Gibraltar denies Iranian claim that oil tanker will be released

Iranian official said that Britain is interested in releasing their Grace 1 tanker, captured off the coast of Gibraltar. (File/AFP)
Updated 14 August 2019

Gibraltar denies Iranian claim that oil tanker will be released

  • Iranian official said they hope the release happens soon
  • British Royal Marines seized the tanker on July 4

DUBAI: The British territory of Gibraltar will not yet release an Iranian oil tanker seized by Royal Marines in the Mediterranean despite an Iranian report that it could do so on Tuesday, an official Gibraltar source said.
The commandeering of the Grace 1 on July 4 exacerbated frictions between Tehran and the West and led to retaliatory moves in Gulf waterways used to ship oil.
Britain accused the vessel of violating European sanctions by taking oil to Syria, a charge Tehran denies.
The deputy head of Iran’s Ports and Maritime Organization, Jalil Eslami, said on Tuesday that Britain was thinking of freeing the Grace 1 following an exchange of documents.
“The vessel was seized based on false allegations,” Eslami said in comments reported by state news agency IRNA. “We hope the release will take place soon.”
Iran’s semi-official Fars news agency, quoting unidentified Gibraltar authorities, said the tanker would be freed by Tuesday evening.
However, a senior source in the government of British overseas territory denied that would happen on Tuesday.
Although Grace 1 was seized by British forces, Britain said on Tuesday that investigations into the tanker Grace were a matter for Gibraltar. The territory has denied Iran’s claim that the action was taken on the orders of Tehran’s longtime foe Washington.
“As this is an ongoing investigation, we are unable to comment further,” a British Foreign Office spokesman said.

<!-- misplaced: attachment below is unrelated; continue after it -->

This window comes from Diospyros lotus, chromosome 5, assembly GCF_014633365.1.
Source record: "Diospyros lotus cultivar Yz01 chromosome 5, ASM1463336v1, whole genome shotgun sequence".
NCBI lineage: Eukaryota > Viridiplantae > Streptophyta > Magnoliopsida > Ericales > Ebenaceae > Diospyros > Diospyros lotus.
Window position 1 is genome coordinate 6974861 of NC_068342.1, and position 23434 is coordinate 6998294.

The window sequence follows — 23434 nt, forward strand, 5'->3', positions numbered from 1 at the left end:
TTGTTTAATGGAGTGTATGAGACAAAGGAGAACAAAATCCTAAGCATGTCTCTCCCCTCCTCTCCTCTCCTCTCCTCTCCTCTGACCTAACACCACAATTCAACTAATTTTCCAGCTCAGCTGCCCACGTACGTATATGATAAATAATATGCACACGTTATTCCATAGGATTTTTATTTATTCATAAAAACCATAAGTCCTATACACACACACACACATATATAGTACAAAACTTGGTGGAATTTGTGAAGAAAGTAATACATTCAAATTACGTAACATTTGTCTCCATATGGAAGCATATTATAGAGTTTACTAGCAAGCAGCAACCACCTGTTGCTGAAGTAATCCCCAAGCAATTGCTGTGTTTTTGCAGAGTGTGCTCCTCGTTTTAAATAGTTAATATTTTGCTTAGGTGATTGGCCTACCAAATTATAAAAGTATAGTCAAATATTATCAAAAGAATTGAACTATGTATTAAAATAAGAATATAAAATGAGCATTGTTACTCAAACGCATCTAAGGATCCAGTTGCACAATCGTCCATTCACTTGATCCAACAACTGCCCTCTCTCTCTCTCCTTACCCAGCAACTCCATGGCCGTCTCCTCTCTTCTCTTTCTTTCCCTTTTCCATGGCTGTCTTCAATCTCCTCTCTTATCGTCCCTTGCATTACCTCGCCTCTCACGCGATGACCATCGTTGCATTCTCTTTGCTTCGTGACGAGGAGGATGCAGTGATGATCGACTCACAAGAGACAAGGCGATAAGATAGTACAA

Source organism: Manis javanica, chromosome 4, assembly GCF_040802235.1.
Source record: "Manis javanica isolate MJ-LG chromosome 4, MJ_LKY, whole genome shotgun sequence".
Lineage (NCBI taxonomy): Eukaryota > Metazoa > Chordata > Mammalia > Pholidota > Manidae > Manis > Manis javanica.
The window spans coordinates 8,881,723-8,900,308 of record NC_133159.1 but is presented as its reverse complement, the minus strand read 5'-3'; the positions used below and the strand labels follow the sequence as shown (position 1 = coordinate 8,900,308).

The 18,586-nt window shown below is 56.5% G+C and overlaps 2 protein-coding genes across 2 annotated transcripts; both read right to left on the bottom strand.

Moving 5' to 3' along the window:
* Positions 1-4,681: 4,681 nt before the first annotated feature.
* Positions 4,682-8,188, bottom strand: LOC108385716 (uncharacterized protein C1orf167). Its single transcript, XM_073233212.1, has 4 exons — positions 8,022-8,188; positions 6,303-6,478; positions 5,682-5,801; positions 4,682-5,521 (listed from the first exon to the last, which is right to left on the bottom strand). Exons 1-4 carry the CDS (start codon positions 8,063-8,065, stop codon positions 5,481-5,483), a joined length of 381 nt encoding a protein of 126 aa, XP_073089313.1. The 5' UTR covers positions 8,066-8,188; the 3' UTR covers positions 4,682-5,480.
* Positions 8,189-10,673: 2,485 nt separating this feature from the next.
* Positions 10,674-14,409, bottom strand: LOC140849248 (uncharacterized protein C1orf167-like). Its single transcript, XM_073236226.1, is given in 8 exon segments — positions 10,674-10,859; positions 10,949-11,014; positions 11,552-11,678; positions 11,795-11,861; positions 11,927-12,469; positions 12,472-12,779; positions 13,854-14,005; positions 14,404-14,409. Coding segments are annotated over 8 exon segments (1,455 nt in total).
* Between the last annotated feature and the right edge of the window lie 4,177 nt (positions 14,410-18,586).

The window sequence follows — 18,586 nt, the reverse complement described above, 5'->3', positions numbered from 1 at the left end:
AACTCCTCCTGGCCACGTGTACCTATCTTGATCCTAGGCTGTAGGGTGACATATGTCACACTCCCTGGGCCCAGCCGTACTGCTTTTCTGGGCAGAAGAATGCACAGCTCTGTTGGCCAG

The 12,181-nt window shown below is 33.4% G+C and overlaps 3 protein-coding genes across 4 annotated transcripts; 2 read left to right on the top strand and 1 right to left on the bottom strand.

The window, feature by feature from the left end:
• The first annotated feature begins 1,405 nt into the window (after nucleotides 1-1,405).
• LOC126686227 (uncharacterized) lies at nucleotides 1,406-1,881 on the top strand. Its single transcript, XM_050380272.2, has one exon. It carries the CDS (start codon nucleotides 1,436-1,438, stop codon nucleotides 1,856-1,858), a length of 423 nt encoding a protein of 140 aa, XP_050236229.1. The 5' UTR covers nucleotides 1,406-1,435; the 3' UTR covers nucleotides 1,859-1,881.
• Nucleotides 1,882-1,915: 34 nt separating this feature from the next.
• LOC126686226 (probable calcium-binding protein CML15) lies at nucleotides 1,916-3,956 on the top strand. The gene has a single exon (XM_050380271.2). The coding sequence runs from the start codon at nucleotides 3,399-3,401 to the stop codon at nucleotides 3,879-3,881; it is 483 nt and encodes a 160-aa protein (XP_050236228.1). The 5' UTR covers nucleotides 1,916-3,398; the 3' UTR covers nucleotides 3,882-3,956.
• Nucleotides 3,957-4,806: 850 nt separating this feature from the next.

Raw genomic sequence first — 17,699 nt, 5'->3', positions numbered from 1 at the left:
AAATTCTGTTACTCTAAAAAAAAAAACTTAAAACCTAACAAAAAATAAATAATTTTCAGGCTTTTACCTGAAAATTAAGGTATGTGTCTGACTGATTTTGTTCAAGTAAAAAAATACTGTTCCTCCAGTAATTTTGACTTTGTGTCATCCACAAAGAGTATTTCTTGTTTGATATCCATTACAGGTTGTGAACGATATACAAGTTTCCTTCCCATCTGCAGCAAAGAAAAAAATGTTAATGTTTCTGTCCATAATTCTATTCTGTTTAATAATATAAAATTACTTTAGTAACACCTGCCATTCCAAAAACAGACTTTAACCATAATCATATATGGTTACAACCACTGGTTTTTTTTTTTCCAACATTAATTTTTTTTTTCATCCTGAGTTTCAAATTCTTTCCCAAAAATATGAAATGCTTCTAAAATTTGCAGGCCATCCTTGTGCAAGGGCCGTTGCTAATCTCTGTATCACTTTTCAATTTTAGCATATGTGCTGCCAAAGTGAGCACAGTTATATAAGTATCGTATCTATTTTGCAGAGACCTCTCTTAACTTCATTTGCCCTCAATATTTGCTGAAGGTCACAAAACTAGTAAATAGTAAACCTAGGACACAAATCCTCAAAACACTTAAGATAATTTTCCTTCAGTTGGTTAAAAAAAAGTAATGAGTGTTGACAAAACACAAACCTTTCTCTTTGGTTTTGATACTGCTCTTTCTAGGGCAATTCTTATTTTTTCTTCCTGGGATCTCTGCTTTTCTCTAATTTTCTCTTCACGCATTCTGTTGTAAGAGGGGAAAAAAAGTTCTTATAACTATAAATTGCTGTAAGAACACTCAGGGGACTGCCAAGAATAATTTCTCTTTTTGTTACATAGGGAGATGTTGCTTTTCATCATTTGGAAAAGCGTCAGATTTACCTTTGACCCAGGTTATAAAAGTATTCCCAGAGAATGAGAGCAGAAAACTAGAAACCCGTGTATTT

Tehran has denied the vessel was doing anything improper and in retaliation Islamic Revolutionary Guards Corps troops seized the British-flagged Stena Impero tanker in the Strait of Hormuz on July 19 for alleged marine violations.
The Gulf tanker crisis has added to worsening hostilities since Washington pulled out of Iran’s 2015 nuclear deal with six powers, under which Tehran agreed to curb its nuclear work in return for lifting most international sanctions on Tehran.
The Iranian capture of the Stena Impero drew condemnation from Britain and other European parties to the nuclear deal that have been trying to salvage it by shielding Iran’s economy from reimposed and toughened US sanctions.
Unlike the seized Iranian tanker, which was carrying a cargo of up to 2.1 million barrels of oil, the Stena Impero was on its way to the Gulf and empty at the time it was seized by Iranian forces.
Millions of barrels of oil pass daily through the various bottlenecks from Middle East oil producers to markets across the globe.


UN warns of severe aid cuts in Yemen without new funds soon

Updated 22 August 2019

UN warns of severe aid cuts in Yemen without new funds soon

  • Donors have pledged $2.6 billion to meet the urgent needs of more than 20 million Yemenis